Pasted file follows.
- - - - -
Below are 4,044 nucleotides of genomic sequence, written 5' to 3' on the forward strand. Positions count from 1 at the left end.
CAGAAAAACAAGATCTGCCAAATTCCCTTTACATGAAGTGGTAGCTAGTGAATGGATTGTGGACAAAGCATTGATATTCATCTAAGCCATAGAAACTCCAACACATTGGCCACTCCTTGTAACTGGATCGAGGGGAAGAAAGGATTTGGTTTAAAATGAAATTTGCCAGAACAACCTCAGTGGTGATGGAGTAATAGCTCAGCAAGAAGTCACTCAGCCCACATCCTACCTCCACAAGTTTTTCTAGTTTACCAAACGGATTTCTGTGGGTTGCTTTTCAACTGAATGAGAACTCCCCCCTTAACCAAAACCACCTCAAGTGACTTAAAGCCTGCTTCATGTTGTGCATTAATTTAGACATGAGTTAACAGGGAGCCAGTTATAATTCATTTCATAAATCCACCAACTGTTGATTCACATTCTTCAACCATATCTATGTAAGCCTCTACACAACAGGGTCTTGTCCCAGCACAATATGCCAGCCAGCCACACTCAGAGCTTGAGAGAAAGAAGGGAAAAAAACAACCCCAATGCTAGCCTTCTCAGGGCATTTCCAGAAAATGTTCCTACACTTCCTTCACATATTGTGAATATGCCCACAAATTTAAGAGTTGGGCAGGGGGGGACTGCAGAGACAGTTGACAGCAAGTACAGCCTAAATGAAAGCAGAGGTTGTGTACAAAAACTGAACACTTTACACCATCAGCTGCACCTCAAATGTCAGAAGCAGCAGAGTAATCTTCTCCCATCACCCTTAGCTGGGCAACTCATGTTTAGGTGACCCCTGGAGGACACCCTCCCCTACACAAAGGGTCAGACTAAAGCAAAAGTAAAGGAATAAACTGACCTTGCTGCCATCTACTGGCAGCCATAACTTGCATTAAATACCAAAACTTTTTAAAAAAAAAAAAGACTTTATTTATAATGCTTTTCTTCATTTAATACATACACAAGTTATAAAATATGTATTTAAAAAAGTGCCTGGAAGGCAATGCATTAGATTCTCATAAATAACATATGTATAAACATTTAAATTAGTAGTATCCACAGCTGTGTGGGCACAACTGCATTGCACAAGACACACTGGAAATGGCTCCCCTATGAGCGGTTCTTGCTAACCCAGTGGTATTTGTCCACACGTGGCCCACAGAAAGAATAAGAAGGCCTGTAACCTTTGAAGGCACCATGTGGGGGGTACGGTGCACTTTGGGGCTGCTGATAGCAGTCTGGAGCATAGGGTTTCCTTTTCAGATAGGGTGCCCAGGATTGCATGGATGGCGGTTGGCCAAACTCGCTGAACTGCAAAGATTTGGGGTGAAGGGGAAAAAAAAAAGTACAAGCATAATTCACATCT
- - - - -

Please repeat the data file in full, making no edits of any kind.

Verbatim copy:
Below are 4,044 nucleotides of genomic sequence, written 5' to 3' on the forward strand. Positions count from 1 at the left end.
CAGAAAAACAAGATCTGCCAAATTCCCTTTACATGAAGTGGTAGCTAGTGAATGGATTGTGGACAAAGCATTGATATTCATCTAAGCCATAGAAACTCCAACACATTGGCCACTCCTTGTAACTGGATCGAGGGGAAGAAAGGATTTGGTTTAAAATGAAATTTGCCAGAACAACCTCAGTGGTGATGGAGTAATAGCTCAGCAAGAAGTCACTCAGCCCACATCCTACCTCCACAAGTTTTTCTAGTTTACCAAACGGATTTCTGTGGGTTGCTTTTCAACTGAATGAGAACTCCCCCCTTAACCAAAACCACCTCAAGTGACTTAAAGCCTGCTTCATGTTGTGCATTAATTTAGACATGAGTTAACAGGGAGCCAGTTATAATTCATTTCATAAATCCACCAACTGTTGATTCACATTCTTCAACCATATCTATGTAAGCCTCTACACAACAGGGTCTTGTCCCAGCACAATATGCCAGCCAGCCACACTCAGAGCTTGAGAGAAAGAAGGGAAAAAAACAACCCCAATGCTAGCCTTCTCAGGGCATTTCCAGAAAATGTTCCTACACTTCCTTCACATATTGTGAATATGCCCACAAATTTAAGAGTTGGGCAGGGGGGGACTGCAGAGACAGTTGACAGCAAGTACAGCCTAAATGAAAGCAGAGGTTGTGTACAAAAACTGAACACTTTACACCATCAGCTGCACCTCAAATGTCAGAAGCAGCAGAGTAATCTTCTCCCATCACCCTTAGCTGGGCAACTCATGTTTAGGTGACCCCTGGAGGACACCCTCCCCTACACAAAGGGTCAGACTAAAGCAAAAGTAAAGGAATAAACTGACCTTGCTGCCATCTACTGGCAGCCATAACTTGCATTAAATACCAAAACTTTTTAAAAAAAAAAAAGACTTTATTTATAATGCTTTTCTTCATTTAATACATACACAAGTTATAAAATATGTATTTAAAAAAGTGCCTGGAAGGCAATGCATTAGATTCTCATAAATAACATATGTATAAACATTTAAATTAGTAGTATCCACAGCTGTGTGGGCACAACTGCATTGCACAAGACACACTGGAAATGGCTCCCCTATGAGCGGTTCTTGCTAACCCAGTGGTATTTGTCCACACGTGGCCCACAGAAAGAATAAGAAGGCCTGTAACCTTTGAAGGCACCATGTGGGGGGTACGGTGCACTTTGGGGCTGCTGATAGCAGTCTGGAGCATAGGGTTTCCTTTTCAGATAGGGTGCCCAGGATTGCATGGATGGCGGTTGGCCAAACTCGCTGAACTGCAAAGATTTGGGGTGAAGGGGAAAAAAAAAAGTACAAGCATAATTCACATCT